I am willing to accept that there could be a genre or sub-genre of biographical writing that could be usefully designated by the term, "Romantic biography." That is, a qualitative definition, rather than a quantitative description of all the biographies ever written about the British Romantic writers. However, I am also prepared to argue that this quantitative description is inadequate. It has coalesced--hardened--around too few "representative men," and left out too many lives of others. My contention is that there are dozens of Romantic biographies that have not been written, or even conceived of, yet. Or, if not Romantic biographies, then "Romantic era" biographies that could have been contenders for Romantic canonization, had they been allowed to live the lives they wanted. By extension, if our sense of the universe of Romantic biography is insufficient, then our theoretical account of its characteristics must also be to that degree inadequate.
What about Amelia Opie, James Montgomery, Joseph Ritson and Thomas Beddoes, Sr.? What about William Roscoe, William Drennan, Mary Robinson and Iolo Morganwg? Or, William Orr, Francis Wrangham, John Thelwall and Robert Merry? Maybe James Parkinson, Richard Warner. Eliza Fenwick and John Tweddell? Not to forget Gilbert Wakefield, Charles Lloyd and Robert Bage. What about X, Y and Z? What about, "Remember him?" and, "Who was she?" My list could go on. I have stopped it at about seventy-five, but if I can easily find seventy-five of these "lost" lives, I am sure I could find more without much trouble. But my listing is not infinite or random; it has definable literary characteristics.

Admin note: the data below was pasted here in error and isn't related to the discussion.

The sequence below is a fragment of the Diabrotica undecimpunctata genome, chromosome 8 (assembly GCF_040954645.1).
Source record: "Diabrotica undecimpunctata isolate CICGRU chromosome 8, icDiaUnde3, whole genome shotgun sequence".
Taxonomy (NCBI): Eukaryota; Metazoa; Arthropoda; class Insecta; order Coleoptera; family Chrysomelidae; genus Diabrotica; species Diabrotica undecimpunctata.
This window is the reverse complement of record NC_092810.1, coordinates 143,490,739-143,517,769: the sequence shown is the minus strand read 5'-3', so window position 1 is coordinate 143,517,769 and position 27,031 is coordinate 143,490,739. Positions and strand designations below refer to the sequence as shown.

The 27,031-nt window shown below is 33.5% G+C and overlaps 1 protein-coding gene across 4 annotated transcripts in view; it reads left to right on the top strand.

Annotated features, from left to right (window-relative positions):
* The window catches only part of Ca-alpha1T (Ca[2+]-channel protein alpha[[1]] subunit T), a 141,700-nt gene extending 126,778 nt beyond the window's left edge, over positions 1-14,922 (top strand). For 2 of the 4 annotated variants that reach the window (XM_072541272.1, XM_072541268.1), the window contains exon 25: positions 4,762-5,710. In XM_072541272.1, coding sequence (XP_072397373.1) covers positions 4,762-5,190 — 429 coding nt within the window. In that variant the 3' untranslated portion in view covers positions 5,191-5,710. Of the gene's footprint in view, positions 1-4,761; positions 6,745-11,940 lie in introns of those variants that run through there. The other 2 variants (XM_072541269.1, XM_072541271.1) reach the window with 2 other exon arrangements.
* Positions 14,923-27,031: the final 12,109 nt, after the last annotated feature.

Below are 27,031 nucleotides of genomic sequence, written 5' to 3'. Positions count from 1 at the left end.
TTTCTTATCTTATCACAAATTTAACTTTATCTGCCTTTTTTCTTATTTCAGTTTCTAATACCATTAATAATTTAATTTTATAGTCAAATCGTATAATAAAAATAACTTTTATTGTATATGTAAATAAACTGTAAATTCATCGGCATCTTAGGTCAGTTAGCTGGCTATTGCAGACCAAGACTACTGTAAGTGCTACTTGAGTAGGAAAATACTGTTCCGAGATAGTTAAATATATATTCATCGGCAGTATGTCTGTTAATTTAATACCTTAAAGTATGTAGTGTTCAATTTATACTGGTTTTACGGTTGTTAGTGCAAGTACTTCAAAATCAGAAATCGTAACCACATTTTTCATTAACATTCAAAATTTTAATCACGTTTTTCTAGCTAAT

Some of these names will ring a bell, at least to readers of The Wordsworth Circle. All of them were writers of the Romantic era, and some of them have received biographical treatment, though very few in the modern academic sense of the genre. But whether they are, or could have been, "Romantic" writers is a difficult question to answer, because, for most of them, their writing careers, Romantic or otherwise, were cut short by their encounters with the massive domestic state machinery of espionage and repression operated by William Pitt the Younger in the 1790s, especially between 1792 and 1798. This was an institutional state apparatus, in Louis Althusser's terms, directed--successfully--at shutting down the parliamentary reform movement which had sprung up--as it did recurrently throughout the 18th century--in response to the French and American revolutions.
These "lost" lives are hard to find even in this state history, Cobbett and Howells' Complete Collection of State Trials (1809-1826), the closest thing to an official record of Pitt's government snooping into the lives of suspect others. There were more state trials for treason and sedition in Great Britain between 1792-1798 than at any time before or since in its history: over one hundred, in which the government won convictions about two-thirds of the time. (1) But the people I am talking about did not, for the most part, have their budding careers nipped by the kinds of official actions--spying and informing, arrest, trial and imprisonment--used against the usual suspects, political activists like John Thelwall. Rather, these people, whom I call "unusual suspects," were victims of the vastly greater, and vastly more effective, hegemonic or vigilante "overflow," of this system, what many activists then and some historians still refer to, without either irony or hyperbole, as Pitt's "Reign of Terror."
Although almost all of these unusual suspects rate an entry in the old (ca. 1885-1900) or new (2004) Oxford Dictionary of National Biography, very few have been the subject of modern, thoroughly researched biographical study, let alone popular, general audience accounts. Indeed, popular passing references to them tend to repeat and recycle the same old misrepresentations that compromised their reputations in the 1790s. …